Instead, Shields said she had investigators send the shirt to a private lab to be tested.
“Once the DNA came back and it showed that, in fact, he had in some shape or form had a relationship with this woman, I knew at that point, if nothing else, he – he lied in his statement,” she said.
But both Shields and Lee also criticized Meyer’s investigation and conclusions in their testimony.
Shields said Meyer has “established himself as somebody who jumps to conclusions.”
While saying she “absolutely” has concerns with Bailey’s actions, she was “not going to give Andrew Meyer that much weight.
“I just can’t,” Shields said.
Meyer investigated the officers involved in the Breonna Taylor shooting in 2020 and concluded they should not have returned gunfire because “circumstances made it unsafe to take a single shot.”
He concluded that officers who fired their weapons that night violated LMPD’s use-of-force policy.
Commanders disagreed with Meyer’s findings and overruled them.
Lee defended his criminal investigation of Bailey — and how long it took — saying he didn’t believe he had enough evidence to get a search warrant for Bailey’s phones until the Kentucky State Police finished testing the DNA evidence.
While two of the three women in the lawsuits talked with Lee, one did not, he said, so he did not investigate the claims she made.
And the woman who claimed she had Bailey’s DNA on a t-shirt would not provide her phone as she believed police would find proof she was involved in illegal activity and use it against her, he said.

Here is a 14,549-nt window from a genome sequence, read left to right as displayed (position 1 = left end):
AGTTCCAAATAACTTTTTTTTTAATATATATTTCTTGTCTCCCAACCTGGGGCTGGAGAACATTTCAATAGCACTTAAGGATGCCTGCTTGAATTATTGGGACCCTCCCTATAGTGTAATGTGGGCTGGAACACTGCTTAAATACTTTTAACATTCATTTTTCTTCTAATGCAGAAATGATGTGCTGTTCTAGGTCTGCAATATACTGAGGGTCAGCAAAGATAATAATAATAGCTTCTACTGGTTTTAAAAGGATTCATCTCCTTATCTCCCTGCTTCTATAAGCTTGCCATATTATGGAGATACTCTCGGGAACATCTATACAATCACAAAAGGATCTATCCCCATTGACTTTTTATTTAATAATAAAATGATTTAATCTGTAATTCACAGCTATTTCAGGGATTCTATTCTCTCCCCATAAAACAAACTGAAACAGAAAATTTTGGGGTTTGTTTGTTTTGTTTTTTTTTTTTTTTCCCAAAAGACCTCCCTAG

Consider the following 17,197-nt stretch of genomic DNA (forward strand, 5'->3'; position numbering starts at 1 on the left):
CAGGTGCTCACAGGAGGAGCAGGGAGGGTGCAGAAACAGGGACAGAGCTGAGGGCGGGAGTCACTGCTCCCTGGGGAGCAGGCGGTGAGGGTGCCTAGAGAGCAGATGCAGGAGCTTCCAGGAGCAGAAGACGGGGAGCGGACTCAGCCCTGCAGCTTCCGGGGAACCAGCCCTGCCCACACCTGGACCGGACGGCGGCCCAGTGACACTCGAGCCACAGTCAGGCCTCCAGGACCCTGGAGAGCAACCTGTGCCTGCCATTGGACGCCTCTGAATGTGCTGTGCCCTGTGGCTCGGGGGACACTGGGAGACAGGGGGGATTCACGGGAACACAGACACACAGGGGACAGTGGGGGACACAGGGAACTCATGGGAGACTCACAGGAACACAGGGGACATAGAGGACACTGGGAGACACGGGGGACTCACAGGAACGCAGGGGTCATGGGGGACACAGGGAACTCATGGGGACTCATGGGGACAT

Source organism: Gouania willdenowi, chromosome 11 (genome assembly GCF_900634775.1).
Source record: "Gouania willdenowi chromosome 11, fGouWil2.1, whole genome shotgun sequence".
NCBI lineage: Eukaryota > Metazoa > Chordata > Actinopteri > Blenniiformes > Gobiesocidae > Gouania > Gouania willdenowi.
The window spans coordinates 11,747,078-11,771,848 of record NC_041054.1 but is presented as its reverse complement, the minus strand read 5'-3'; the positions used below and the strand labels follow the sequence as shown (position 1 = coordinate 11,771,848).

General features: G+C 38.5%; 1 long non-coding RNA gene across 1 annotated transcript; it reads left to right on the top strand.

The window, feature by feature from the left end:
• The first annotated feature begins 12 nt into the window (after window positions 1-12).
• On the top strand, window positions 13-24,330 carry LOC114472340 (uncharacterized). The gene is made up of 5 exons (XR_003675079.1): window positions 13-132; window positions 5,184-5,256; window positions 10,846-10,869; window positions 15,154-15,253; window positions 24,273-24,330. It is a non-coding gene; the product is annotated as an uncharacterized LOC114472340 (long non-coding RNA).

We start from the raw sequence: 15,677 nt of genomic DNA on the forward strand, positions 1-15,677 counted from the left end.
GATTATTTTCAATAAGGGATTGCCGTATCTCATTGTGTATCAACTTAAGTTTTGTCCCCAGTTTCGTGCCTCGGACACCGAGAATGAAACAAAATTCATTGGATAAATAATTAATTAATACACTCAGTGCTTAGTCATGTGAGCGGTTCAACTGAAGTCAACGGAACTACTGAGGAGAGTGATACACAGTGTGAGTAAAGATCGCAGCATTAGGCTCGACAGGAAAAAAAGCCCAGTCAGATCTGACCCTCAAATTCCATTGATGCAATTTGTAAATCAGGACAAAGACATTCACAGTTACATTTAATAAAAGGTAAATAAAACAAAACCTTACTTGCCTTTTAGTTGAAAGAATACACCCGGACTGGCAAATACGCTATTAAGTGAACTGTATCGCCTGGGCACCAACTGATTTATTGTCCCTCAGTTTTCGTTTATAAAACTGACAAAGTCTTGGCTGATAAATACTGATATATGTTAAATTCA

Asked if he believed Bailey committed crimes against both women involved in his investigation, Lee said, “I believe so, yes sir.”
Shields said Meyer and Lee should have done more to collaborate and obtain key evidence.
While the units generally keep their work separate to avoid compromising criminal investigations, Shields said the initial statements gathered by each unit should be shared.
Asked if she had any doubts that Bailey had committed crimes, she said, “Obviously I have serious concern.”
And if the investigation in 2016 had been more thorough, Shields said, it might have prevented further victims — because it “would definitely have increased the likelihood that he would have resigned.”
Produced through a collaboration between WDRB News and the Kentucky Center for Investigative Reporting, a nonprofit newsroom created by Louisville Public Media.